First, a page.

Stadtluft macht frei.
A lot of terms and conditions applied, and the details were the hard part. How do you stay for a year in a small city where everyone has to have a sponsor, a pass, a place, a confraternity, and a job? Where everyone knows each other? And where, if things got rough, you’d be the first one kicked out to “root, hog, or die,” with the emphasis on die? It didn’t stop people from trying, but it was hard. And even then you might be free, but you still were not a citizen, and would be the second one kicked out when trouble came.
We’re used to cities where you can come and go at will, stay overnight if you can find a room or a campsite, and no one demands to know who you are and what right you have to be in, oh, Versailles KY, or Peachtree City, GA, or Chadron, NE. That’s a very modern change. For two thousand years or so, to be in a true city was to be inside walls. Walls had gates. To pass through the gates, unless something very, very special was in progress, meant that you had verifiable business in the city and someone to speak for you, or a letter of permission. No pass? No enter. Once you came in, you went where you were supposed to, did what you were there for, and departed before the closing of the gates. If you stayed for the night, you had to register and stay in that one place. The authorities got and kept a list of who was where, and why.
We assume that you are free to move, unless you are not. Back then, it was the other way around. Only the politically powerful or a few clergy and monks had real freedom of movement, and even then there were conditions and understandings. A free city could lock out the local bishop, or even the emperor (or lock up the emperor if he didn’t pay his bills. See Bruges for details.) Modern Europe is going back a little to “you’re not really free to go anywhere, maybe,” or so it seems at times.
In some ways the medieval city pass was very much like when I was in university in Germany. I had to register with the local police, and got a very elaborate two-page document of permission in my passport saying that I was in town for a valid cause and should be left alone unless I misbehaved. The university also kept a list of who was attending, from where, and on what program/visa/sponsorship.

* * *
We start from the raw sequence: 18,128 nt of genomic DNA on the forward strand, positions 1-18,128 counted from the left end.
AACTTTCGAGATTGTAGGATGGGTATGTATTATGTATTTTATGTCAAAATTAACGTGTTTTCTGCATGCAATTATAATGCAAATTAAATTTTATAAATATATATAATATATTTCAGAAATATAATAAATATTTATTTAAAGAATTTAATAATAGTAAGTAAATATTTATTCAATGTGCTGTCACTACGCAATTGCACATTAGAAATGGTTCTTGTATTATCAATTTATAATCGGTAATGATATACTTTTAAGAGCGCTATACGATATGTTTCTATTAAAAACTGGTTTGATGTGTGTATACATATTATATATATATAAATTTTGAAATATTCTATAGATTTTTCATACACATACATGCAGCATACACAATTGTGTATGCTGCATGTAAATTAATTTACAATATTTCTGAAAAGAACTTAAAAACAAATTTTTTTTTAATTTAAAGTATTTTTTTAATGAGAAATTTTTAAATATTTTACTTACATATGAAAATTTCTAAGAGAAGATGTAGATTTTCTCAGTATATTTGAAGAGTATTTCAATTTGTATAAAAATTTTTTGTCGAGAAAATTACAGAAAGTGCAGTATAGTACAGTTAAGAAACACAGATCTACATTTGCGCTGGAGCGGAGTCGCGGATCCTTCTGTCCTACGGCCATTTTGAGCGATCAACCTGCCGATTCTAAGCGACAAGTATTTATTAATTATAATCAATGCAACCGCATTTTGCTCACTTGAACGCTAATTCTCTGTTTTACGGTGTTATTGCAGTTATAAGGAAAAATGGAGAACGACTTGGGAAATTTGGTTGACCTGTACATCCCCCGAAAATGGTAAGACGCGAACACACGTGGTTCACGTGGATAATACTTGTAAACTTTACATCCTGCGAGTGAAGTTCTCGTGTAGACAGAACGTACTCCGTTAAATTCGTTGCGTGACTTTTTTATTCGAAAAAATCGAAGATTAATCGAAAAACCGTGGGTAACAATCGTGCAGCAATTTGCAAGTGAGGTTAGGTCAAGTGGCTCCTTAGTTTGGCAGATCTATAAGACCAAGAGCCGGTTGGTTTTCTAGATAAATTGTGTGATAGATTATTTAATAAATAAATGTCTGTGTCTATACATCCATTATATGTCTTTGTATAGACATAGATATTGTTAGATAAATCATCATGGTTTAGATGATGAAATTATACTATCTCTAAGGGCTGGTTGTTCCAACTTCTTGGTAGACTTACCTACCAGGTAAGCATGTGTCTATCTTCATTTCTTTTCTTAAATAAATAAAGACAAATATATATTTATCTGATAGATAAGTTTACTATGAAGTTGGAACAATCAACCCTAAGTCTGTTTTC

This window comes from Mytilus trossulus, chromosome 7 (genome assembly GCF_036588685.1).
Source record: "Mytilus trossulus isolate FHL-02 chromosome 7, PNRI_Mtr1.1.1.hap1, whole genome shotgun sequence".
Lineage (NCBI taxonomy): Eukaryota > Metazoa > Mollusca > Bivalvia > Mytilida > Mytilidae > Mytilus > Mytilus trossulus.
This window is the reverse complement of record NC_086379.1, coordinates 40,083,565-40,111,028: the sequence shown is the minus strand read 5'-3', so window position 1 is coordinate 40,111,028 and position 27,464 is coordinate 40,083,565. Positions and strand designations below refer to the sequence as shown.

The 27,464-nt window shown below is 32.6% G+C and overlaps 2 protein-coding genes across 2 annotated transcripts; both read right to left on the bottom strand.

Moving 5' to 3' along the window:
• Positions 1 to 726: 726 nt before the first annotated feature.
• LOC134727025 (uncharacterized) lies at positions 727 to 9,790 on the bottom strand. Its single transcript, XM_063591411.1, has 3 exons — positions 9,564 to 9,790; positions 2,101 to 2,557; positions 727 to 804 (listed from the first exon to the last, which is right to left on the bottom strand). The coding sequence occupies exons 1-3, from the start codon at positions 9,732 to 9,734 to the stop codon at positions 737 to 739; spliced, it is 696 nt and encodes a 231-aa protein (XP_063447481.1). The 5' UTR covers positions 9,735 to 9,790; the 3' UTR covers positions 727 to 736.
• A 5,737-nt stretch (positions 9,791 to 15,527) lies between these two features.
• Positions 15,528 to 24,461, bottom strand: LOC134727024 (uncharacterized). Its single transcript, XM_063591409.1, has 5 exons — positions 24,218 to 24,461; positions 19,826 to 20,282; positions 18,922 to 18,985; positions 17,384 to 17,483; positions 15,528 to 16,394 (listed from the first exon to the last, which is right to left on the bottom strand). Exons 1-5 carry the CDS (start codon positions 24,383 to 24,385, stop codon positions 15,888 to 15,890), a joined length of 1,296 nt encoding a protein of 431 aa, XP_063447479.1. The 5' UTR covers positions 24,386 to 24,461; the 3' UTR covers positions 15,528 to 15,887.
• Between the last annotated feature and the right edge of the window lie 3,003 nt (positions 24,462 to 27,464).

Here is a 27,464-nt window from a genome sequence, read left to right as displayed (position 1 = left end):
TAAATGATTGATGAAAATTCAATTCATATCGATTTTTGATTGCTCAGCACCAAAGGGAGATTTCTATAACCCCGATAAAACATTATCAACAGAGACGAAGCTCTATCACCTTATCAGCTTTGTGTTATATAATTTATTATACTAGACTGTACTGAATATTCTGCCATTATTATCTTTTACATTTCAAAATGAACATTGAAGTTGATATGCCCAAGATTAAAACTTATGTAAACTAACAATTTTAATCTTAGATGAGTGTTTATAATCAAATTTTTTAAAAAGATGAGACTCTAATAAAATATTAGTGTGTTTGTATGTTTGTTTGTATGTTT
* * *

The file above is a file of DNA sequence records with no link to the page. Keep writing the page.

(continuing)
In order to move to a city and life there full time, you needed to show that you would earn your keep and not be a professional beggar. Or that you had a connection inside the city who would keep you out of trouble (basically post a bond for you). In some places, you had to be approved by your guild, religious confraternity, or monastic order to remain as a journeyman or to join the local ranks. In other places, the town council checked up on people. This meant that “going to the city to look for work” was often a challenge, with a few exceptions. Cities rebuilding after an attack, or after the Plague dropped the population, or international port cities, sometimes had a little more space. But not much.
If a serf, villain, or bound peasant could stay in an imperial free city for a year and a day, he or she was free from any earlier feudal ties. That meant hiding, finding work, staying out of trouble, and praying that nothing happened to cause the city leaders to force out all non-citizens. Once the stranger passed the year and a day point, he was a free man. Which meant that he had even fewer protections and fall-backs than a serf or bound peasant. And he could still be ejected from within the walls.
Someone could live all their lives in a city but not earn citizenship. Once an individual had citizenship, he (more rarely she) participated in juries and government, in civic defense, in religious events, and contributed money and labor to keeping the place running. Oh, and he had the right of protection when war/famine/plague struck. To lose citizenship and be cast out was pretty much a death sentence. Such rights did not come easily, and required proving that you had value to the city as a whole. People like Alberich Dürer and others made special note when they were granted citizenship of a city, and the fact was noted in the municipal records. Stadtluft might bring freedom for a few, but it brought more expectations and duties than a modern urban resident might imagine.
How many people would want to live in a place today if they had to serve on the police and in the National Guard and Fire Department, serve on a jury on a regular business, pay extra taxes, attend a place of worship at least twice a week AND teach religious classes and contribute to suppers and charity works, and show proof of solvency and good behavior?